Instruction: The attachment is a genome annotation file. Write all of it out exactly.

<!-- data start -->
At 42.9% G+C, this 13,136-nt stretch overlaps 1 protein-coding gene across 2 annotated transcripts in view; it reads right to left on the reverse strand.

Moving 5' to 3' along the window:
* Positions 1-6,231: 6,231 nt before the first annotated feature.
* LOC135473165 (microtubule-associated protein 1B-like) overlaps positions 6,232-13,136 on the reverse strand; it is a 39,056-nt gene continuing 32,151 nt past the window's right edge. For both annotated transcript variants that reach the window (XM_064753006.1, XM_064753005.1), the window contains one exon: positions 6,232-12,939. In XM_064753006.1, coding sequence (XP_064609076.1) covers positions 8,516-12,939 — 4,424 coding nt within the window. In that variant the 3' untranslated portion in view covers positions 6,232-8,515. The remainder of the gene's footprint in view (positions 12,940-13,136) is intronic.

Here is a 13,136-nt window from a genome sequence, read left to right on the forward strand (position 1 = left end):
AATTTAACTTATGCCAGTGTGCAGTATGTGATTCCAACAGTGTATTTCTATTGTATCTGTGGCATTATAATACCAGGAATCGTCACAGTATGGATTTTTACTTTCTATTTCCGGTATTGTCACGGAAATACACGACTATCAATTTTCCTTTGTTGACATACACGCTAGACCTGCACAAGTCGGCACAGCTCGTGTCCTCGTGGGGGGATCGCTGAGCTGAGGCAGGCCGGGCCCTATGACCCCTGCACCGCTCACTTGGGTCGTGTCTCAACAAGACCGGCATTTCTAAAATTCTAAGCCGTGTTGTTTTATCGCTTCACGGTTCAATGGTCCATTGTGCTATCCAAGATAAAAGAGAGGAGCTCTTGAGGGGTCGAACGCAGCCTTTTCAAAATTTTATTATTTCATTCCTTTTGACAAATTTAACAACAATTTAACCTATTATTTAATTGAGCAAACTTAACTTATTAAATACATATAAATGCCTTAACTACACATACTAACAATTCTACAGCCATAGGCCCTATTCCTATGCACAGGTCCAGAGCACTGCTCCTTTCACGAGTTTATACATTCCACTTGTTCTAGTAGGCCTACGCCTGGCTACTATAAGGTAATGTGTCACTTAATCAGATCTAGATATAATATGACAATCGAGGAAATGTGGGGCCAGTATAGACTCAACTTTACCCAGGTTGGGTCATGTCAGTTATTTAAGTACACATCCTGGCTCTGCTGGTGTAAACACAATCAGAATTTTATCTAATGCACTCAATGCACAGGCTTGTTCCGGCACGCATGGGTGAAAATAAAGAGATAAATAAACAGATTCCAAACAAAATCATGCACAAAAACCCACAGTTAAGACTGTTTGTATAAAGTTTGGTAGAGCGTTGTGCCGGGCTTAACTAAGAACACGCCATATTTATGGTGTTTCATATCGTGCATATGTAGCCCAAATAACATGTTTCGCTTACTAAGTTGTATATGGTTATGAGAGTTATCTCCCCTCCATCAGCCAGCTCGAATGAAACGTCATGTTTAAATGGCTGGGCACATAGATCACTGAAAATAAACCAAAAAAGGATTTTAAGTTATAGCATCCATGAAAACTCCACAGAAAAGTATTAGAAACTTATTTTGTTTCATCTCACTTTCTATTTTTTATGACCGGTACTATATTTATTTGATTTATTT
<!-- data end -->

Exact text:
At 42.9% G+C, this 13,136-nt stretch overlaps 1 protein-coding gene across 2 annotated transcripts in view; it reads right to left on the reverse strand.

Moving 5' to 3' along the window:
* Positions 1-6,231: 6,231 nt before the first annotated feature.
* LOC135473165 (microtubule-associated protein 1B-like) overlaps positions 6,232-13,136 on the reverse strand; it is a 39,056-nt gene continuing 32,151 nt past the window's right edge. For both annotated transcript variants that reach the window (XM_064753006.1, XM_064753005.1), the window contains one exon: positions 6,232-12,939. In XM_064753006.1, coding sequence (XP_064609076.1) covers positions 8,516-12,939 — 4,424 coding nt within the window. In that variant the 3' untranslated portion in view covers positions 6,232-8,515. The remainder of the gene's footprint in view (positions 12,940-13,136) is intronic.

Here is a 13,136-nt window from a genome sequence, read left to right on the forward strand (position 1 = left end):
AATTTAACTTATGCCAGTGTGCAGTATGTGATTCCAACAGTGTATTTCTATTGTATCTGTGGCATTATAATACCAGGAATCGTCACAGTATGGATTTTTACTTTCTATTTCCGGTATTGTCACGGAAATACACGACTATCAATTTTCCTTTGTTGACATACACGCTAGACCTGCACAAGTCGGCACAGCTCGTGTCCTCGTGGGGGGATCGCTGAGCTGAGGCAGGCCGGGCCCTATGACCCCTGCACCGCTCACTTGGGTCGTGTCTCAACAAGACCGGCATTTCTAAAATTCTAAGCCGTGTTGTTTTATCGCTTCACGGTTCAATGGTCCATTGTGCTATCCAAGATAAAAGAGAGGAGCTCTTGAGGGGTCGAACGCAGCCTTTTCAAAATTTTATTATTTCATTCCTTTTGACAAATTTAACAACAATTTAACCTATTATTTAATTGAGCAAACTTAACTTATTAAATACATATAAATGCCTTAACTACACATACTAACAATTCTACAGCCATAGGCCCTATTCCTATGCACAGGTCCAGAGCACTGCTCCTTTCACGAGTTTATACATTCCACTTGTTCTAGTAGGCCTACGCCTGGCTACTATAAGGTAATGTGTCACTTAATCAGATCTAGATATAATATGACAATCGAGGAAATGTGGGGCCAGTATAGACTCAACTTTACCCAGGTTGGGTCATGTCAGTTATTTAAGTACACATCCTGGCTCTGCTGGTGTAAACACAATCAGAATTTTATCTAATGCACTCAATGCACAGGCTTGTTCCGGCACGCATGGGTGAAAATAAAGAGATAAATAAACAGATTCCAAACAAAATCATGCACAAAAACCCACAGTTAAGACTGTTTGTATAAAGTTTGGTAGAGCGTTGTGCCGGGCTTAACTAAGAACACGCCATATTTATGGTGTTTCATATCGTGCATATGTAGCCCAAATAACATGTTTCGCTTACTAAGTTGTATATGGTTATGAGAGTTATCTCCCCTCCATCAGCCAGCTCGAATGAAACGTCATGTTTAAATGGCTGGGCACATAGATCACTGAAAATAAACCAAAAAAGGATTTTAAGTTATAGCATCCATGAAAACTCCACAGAAAAGTATTAGAAACTTATTTTGTTTCATCTCACTTTCTATTTTTTATGACCGGTACTATATTTATTTGATTTATTT